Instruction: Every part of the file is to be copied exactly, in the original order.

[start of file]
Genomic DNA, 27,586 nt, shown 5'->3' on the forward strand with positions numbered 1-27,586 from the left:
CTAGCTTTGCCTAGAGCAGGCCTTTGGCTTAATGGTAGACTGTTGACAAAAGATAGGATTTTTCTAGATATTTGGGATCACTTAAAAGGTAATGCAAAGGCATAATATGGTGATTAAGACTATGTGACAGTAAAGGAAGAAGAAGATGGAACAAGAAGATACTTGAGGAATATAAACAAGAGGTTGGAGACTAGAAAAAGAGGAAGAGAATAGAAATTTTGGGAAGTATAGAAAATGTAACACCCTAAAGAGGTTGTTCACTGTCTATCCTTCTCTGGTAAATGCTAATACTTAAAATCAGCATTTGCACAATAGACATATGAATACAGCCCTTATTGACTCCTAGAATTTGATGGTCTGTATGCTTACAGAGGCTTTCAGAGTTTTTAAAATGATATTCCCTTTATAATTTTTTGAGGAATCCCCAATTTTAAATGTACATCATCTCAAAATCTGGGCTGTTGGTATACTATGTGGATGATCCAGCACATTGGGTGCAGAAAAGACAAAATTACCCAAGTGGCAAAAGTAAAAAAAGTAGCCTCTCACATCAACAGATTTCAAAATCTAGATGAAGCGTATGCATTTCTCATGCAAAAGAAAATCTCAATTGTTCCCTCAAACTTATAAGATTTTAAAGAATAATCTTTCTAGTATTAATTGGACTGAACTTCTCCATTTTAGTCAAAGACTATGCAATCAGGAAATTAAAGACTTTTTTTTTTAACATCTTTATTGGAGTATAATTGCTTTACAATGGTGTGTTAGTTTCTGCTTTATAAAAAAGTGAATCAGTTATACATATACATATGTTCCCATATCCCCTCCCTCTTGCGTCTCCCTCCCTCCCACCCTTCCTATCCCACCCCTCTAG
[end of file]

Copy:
Genomic DNA, 27,586 nt, shown 5'->3' on the forward strand with positions numbered 1-27,586 from the left:
CTAGCTTTGCCTAGAGCAGGCCTTTGGCTTAATGGTAGACTGTTGACAAAAGATAGGATTTTTCTAGATATTTGGGATCACTTAAAAGGTAATGCAAAGGCATAATATGGTGATTAAGACTATGTGACAGTAAAGGAAGAAGAAGATGGAACAAGAAGATACTTGAGGAATATAAACAAGAGGTTGGAGACTAGAAAAAGAGGAAGAGAATAGAAATTTTGGGAAGTATAGAAAATGTAACACCCTAAAGAGGTTGTTCACTGTCTATCCTTCTCTGGTAAATGCTAATACTTAAAATCAGCATTTGCACAATAGACATATGAATACAGCCCTTATTGACTCCTAGAATTTGATGGTCTGTATGCTTACAGAGGCTTTCAGAGTTTTTAAAATGATATTCCCTTTATAATTTTTTGAGGAATCCCCAATTTTAAATGTACATCATCTCAAAATCTGGGCTGTTGGTATACTATGTGGATGATCCAGCACATTGGGTGCAGAAAAGACAAAATTACCCAAGTGGCAAAAGTAAAAAAAGTAGCCTCTCACATCAACAGATTTCAAAATCTAGATGAAGCGTATGCATTTCTCATGCAAAAGAAAATCTCAATTGTTCCCTCAAACTTATAAGATTTTAAAGAATAATCTTTCTAGTATTAATTGGACTGAACTTCTCCATTTTAGTCAAAGACTATGCAATCAGGAAATTAAAGACTTTTTTTTTTAACATCTTTATTGGAGTATAATTGCTTTACAATGGTGTGTTAGTTTCTGCTTTATAAAAAAGTGAATCAGTTATACATATACATATGTTCCCATATCCCCTCCCTCTTGCGTCTCCCTCCCTCCCACCCTTCCTATCCCACCCCTCTAG